February 14, 2003:
Starting at 8 to try to avoid the crowds and the heat
-- even in Spring, it's oppressive on the west bank.
The sandstone cliffs are like oven stones and catch
and reflect the heat back into the valleys. The breeze
is nice, though.
We decided to swap around things today, to spend the
day on the west bank and spend a more leisurely day
on the eastern bank and the temples tomorrow. It made
much more sense. We had a new guide today, Jimmy had to stay
at home with his family. Haggag is very interesting
-- probably the best guide that we had -- and his
specialty is the religious aspects of the tombs.
He's working on his PhD, and he studied in Pennsylvania.
Valley of the Queens
Only four tombs are open in the Valley of the Queens, and most of them are for princes. Earlier pharaohs and their families were buried here. Some 100 tombs are cut into the stone walls here -- Listing of Tombs. We went into two of the tombs, including Amunherkhopshef. We didn't take a lot of pictures here, I'm not sure why.
Valley of the Kings
Our next stop is the Valley of the Kings -- not the
most impressive of places when seen from the road
-- just a few walls and holes in the ground. The gate
and ticket kiosk are far down the road (part of the
new security measures) and you take a little Disneyland
train (called a Tuff Tuff) to get closer to the actual
barrier. It beats walking up the road for a mile or
The tombs are built under natural pyramids -- while
they no longer build "real" pyramids because
they are like beacons to thieves, they still want
the symbolism of "first land" to rise from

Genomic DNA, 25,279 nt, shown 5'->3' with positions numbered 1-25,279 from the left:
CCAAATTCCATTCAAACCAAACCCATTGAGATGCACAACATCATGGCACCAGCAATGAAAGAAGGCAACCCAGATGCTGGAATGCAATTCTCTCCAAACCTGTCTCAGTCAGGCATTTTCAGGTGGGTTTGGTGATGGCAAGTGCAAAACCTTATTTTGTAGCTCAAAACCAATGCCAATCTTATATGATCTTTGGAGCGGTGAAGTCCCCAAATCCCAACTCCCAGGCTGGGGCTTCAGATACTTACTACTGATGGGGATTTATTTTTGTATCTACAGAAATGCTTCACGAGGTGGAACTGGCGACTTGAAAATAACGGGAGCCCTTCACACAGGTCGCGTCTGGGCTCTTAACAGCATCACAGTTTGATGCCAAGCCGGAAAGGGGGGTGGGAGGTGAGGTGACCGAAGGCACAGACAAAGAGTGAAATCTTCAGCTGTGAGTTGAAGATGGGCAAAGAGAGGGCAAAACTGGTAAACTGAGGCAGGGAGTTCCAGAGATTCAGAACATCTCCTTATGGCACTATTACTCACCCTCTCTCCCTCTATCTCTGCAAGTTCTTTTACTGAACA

the waters. First land is simply mountains -- pyramids
-- rising from the sea, part of the Geb/Sed myth.
In the tombs, Re, the sun god, is represented by many symbols, all
of them the "circle of life". Shown as the
scarab at dawn, a disk at noon, and old man at dusk.
In the calendar, there are 360 days (12 months of
30 days of 3-10 day weeks) plus five "Forgetting
Days" of festivals, celebrating the honeymoon
of Re and Isis. The tombs in the valleys symbolize
the journey to the second life, not the "Afterlife".
Life is on the east -- houses and temples to the gods,
all the living world. Death is on the west -- funerary
temples and tombs only. But, the egyptians really
didn't have a concept of "death" since it
was simply a second life.
I was very surprised by the first tomb we visited. Wow. I say that alot, actually,
but I wasn't prepared for the bright colors and the
sheer volume of art in the stone tombs. These tombs
are actually large -- deep, with multiple rooms, and
gorgeously colored. Tausert, Ramesses III, Ramesses IX, Seti II, Merenptah,
and Thutmosis III -- I took one look at the huge staircase
up o the mountain cleft and the thought that it was
90 feet back down was a bit too daunting. I sat on
the rock wall and waited for Mark. The style of this
tomb (much like Amenhotep) is very different from
the styles of the others. I'm sorry I missed it., but Mark took some good pictures.
The famous tomb KV5 is not open. This is the enormous tomb of Ramesses II's sons (possibly the largest tomb in the valley with hundreds of rooms). It is a current excavation, so no visitors. Most tombs are empty, anyway -- some retain a sarcophagus or fragments of one, but they are empty rooms. It's the decorations that are fascinating, anyway.
We passed on seeing King Tut's tomb -- it is pronounced
toot-ANKH-AH'-moon, not Toot'n'KA'mun) since everything
in he tomb is in the Egyptian Museum, so other than
to see how small it is compared to the others, there
isn't much there. Instead of Tut, we went to three
more tombs and to the Valley of the Artists, a much
Valley of the Workers
Then to the Valley of the Workers/Artists, which is
the village (of about 1000) who supplied the technical
skills to build and decorate the tombs. The houses
-- one or two story mud brick and stone, are the same
now as there were in 1700 BCE -- the tombs are built
just up the hills from the houses.
The artists were "protected" by guards to
prevent anyone from coming in to the West Bank, or
them leaving to the East -- the workers knew where the
tombs were and what was in them, so they were carefully